Business Cloud News
Claranet's research suggests organisations value the flexibility of cloud, but when extended to pricing it could be to their detriment in some situations

Claranet’s research suggests organisations value the flexibility of cloud, but when extended to pricing it could be to their detriment in some situations

The perceived flexibility of the pay-as-you-go (PAYG) cloud services consumption model is often hailed by CIOs as one of the leading reasons for their adoption. But research published by UK cloud service provider Claranet suggests organisations are often overpaying service providers by putting more predictable workloads on cloud platforms.

Claranet’s annual cloud adoption survey, which polled 300 IT decision makers from a range of small, medium-sized businesses and enterprises, found that 34 per cent of large organisations that are using cloud-based services are buying these services from more than one provider and are tied to more than one payment model, including flat-rate subscriptions and a variety of PAYG options.

“Flexibility has always been one of the key selling points of cloud computing and outsourced IT, and this extends to the models available when it comes to paying for services,” said Michel Robert, managing director of Claranet UK.

“Just as they need to ensure the service they take is suited to their needs, organisations must make sure the payment model they choose is appropriate to the way in which they will use their cloud services,” he said.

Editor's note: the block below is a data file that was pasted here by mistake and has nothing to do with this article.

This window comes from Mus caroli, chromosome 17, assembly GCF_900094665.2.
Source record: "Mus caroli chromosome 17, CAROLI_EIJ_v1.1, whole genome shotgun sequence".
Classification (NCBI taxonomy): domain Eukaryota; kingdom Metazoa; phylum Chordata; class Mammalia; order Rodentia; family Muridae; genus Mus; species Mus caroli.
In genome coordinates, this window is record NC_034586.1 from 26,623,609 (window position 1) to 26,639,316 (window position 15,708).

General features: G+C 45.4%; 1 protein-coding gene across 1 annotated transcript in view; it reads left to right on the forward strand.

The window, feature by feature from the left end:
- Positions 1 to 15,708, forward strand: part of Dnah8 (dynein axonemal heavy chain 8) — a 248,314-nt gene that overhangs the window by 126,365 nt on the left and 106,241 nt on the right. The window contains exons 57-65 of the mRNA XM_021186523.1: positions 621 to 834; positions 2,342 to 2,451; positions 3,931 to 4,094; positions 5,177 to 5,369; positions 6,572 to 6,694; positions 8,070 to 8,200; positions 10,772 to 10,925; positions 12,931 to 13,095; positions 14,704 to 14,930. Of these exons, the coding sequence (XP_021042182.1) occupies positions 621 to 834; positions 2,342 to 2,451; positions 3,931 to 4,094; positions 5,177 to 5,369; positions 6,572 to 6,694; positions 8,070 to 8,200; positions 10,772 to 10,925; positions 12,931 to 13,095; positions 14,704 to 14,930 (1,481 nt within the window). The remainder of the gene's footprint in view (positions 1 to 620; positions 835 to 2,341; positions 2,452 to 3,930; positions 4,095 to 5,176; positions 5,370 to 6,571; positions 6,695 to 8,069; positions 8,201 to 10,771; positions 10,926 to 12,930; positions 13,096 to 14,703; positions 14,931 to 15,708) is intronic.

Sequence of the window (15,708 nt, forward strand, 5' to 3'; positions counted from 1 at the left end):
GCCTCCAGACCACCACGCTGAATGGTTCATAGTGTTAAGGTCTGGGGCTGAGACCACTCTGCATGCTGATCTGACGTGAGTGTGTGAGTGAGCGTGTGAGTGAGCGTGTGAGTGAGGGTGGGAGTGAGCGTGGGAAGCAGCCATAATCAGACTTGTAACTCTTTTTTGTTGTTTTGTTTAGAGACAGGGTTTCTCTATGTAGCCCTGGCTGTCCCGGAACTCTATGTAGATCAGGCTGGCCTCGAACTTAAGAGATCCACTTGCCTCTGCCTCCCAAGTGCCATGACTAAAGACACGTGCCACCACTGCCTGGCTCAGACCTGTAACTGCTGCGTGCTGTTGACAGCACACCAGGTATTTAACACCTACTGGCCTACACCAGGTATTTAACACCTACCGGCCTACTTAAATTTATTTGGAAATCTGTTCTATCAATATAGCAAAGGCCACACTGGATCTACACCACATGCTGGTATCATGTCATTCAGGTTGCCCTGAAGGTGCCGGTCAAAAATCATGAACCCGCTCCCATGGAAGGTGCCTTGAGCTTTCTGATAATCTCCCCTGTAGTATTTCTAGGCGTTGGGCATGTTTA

Robert explained that based on what the company’s seeing in terms of uptake today, many firms are overpaying for their cloud needs because they often prioritise flexibility of resource usage and billing, sometimes resulting in a higher total cost of ownership.

87 per cent of organisations surveyed said flexibility of compute resources (ability to scale up or down) and access to applications as a key objective when migrating to the cloud. But 75 per cent said that their compute usage was predictable, which means most may not necessarily require the PAYG model that often favours cloud bursting over persistent usage.

“A PAYG model may provide value for money if you are frequently using the ‘burst’ facility of your cloud service. However, if a company’s particular workload is largely predictable it may end up paying more than it needs to,” Robert said.

“In most circumstances, it should be possible to anticipate your requirements and put in place a payment model that reflects this level of productivity and delivers genuine value,” he added.

The research results put some of the larger public cloud service providers – Amazon, Microsoft and Google – in an interesting position. It has been clear for some time that there is much less scope to negotiate on pricing for persistent workloads in the cloud with these players, which has opened up a big market for traditional bare-metal hosting providers and IT outsourcers (i.e. those used to bargaining) to pivot into.

Until now it seemed as though in the long term the only two options for the big providers were to race one another to the bottom on pricing, or become more flexible on SLAs and persistent workloads. But with Google’s most recent cloud updates in mind, which among other things aim to incentivise persistent workload migration to the cloud with steep discounts, it will be interesting to see whether there is indeed a middle path emerging.